If working with children and families is appealing to you, and you are looking for a role where you can help and guide those around you, becoming a Family Support Worker could be a good choice for you. It's a rewarding role that is just one of many options on graduation from our education degree courses. We've compiled some information about what to expect in this type of role, and how you can work towards a career as a Family Support Worker.
What does a Family Support Worker do?
Their role is to support children and their families with a variety of problems such as: drug and alcohol addiction; having a parent in hospital or prison; a parent or child with a disability or special educational needs (SEN); language barriers which mean they struggle to access local and national services; and needing help with general home management, finance and parenting skills. They help build relationships, increase skills and potentially bridge the gap between families and organisations, and can work with a variety of other professionals such as social workers and teachers.
Roles and responsibilities
Key skills and traits required include:
- Good communication and listening skills
- Non-judgemental manner
- Patience and understanding
- Ability to adapt well to different situations and scenarios
- Problem solving abilities
- Strong organisational skills
A day in the life of a Family Support Worker
There’s no such thing as a typical day for a Family Support Worker, but that’s part of the appeal of doing this type of work!
The role can be varied, but you may have a focussed role dealing with a particular issue, or group of people. For example, you could be working within a school setting with children that have special educational needs, or other additional needs. They may need help with behavioural, social or emotional well-being, or you could be helping vulnerable children cope with transitions between schools, or issues with life at home. In this setting, you would put plans together to help those in your care, and work closely with parents, carers and school staff to help implement these plans.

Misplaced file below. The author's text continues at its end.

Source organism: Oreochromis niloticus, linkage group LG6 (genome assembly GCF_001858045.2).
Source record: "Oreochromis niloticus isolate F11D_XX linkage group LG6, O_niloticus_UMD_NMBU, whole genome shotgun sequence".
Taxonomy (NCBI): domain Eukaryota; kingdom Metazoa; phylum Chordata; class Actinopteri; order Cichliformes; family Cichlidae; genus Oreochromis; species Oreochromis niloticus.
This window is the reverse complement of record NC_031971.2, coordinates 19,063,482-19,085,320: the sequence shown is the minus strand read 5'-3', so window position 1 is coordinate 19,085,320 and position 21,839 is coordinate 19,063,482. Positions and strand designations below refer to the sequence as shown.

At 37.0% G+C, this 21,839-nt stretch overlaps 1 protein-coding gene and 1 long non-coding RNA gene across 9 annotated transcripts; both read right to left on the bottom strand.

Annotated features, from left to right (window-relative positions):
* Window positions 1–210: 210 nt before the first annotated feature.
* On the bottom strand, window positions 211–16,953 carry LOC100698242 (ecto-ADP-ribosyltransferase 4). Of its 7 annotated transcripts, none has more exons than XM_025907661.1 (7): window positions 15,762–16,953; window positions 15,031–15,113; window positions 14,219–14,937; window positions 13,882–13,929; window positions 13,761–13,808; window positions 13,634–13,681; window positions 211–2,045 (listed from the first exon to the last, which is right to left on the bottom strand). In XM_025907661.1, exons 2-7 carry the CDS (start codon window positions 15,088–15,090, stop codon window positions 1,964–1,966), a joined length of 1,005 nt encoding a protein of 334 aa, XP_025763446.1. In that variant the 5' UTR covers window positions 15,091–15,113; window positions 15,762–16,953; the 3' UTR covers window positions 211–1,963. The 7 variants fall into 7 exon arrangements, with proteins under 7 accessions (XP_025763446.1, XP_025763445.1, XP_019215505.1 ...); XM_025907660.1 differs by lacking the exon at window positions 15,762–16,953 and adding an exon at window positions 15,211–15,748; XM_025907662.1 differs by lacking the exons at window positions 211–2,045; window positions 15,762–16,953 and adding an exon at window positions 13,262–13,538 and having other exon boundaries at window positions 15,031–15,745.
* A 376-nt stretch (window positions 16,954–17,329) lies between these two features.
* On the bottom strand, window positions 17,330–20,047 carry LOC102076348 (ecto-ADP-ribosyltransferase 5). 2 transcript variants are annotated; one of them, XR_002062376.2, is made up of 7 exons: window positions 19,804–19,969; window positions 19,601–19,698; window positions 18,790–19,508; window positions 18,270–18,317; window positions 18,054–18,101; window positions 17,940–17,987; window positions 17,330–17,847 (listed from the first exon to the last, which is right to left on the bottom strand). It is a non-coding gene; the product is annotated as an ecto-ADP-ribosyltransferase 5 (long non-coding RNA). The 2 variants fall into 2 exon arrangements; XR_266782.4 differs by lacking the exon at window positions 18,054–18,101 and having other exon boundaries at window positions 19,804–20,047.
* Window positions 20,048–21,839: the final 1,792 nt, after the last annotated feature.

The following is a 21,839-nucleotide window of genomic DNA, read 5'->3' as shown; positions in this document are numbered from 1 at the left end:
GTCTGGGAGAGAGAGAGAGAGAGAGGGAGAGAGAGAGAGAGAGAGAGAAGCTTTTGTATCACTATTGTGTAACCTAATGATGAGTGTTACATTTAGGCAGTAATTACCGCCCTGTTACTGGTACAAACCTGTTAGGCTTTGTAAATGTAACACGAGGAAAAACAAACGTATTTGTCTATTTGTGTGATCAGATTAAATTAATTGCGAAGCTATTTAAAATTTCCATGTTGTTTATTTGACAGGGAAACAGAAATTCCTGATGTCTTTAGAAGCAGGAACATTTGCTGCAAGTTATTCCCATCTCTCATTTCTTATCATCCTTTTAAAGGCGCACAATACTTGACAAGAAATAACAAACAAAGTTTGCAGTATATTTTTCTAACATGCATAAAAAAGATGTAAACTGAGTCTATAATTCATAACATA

You could be assigned to work with families (perhaps in conjunction with a social worker) within their homes focussing on particular issues. For example, you could spend time accompanying children to court for care related proceedings, or you could be working in the community offering support sessions such as parenting skills in a group setting.
Generally speaking, you can expect to work standard office hours, but this may include evenings and weekends depending on who you are working with.
How to become a Family Support Worker
If the role of a Family Support Worker interests you, you will need to have a minimum of a level 3 qualification in childcare, social work, social care, youth work, counselling or education, experience (paid or voluntary) of working with families and children, and you would need to complete a Disclosure and Barring Service (DBS) check.
Our education degrees are ideal to prepare you for this role, as they will give you a level 6 qualification, in-depth knowledge of working with children and families, childhood development and education and much more, and valuable work experience during your placements. Our education degrees include BA (Hons) Working with Children, Young People and Families, BA (Hons) Education Studies, and BA (Hons) Early Childhood Studies.
Explore our courses in education
Take a look at the courses we offer to help you kick start your career working with children and families.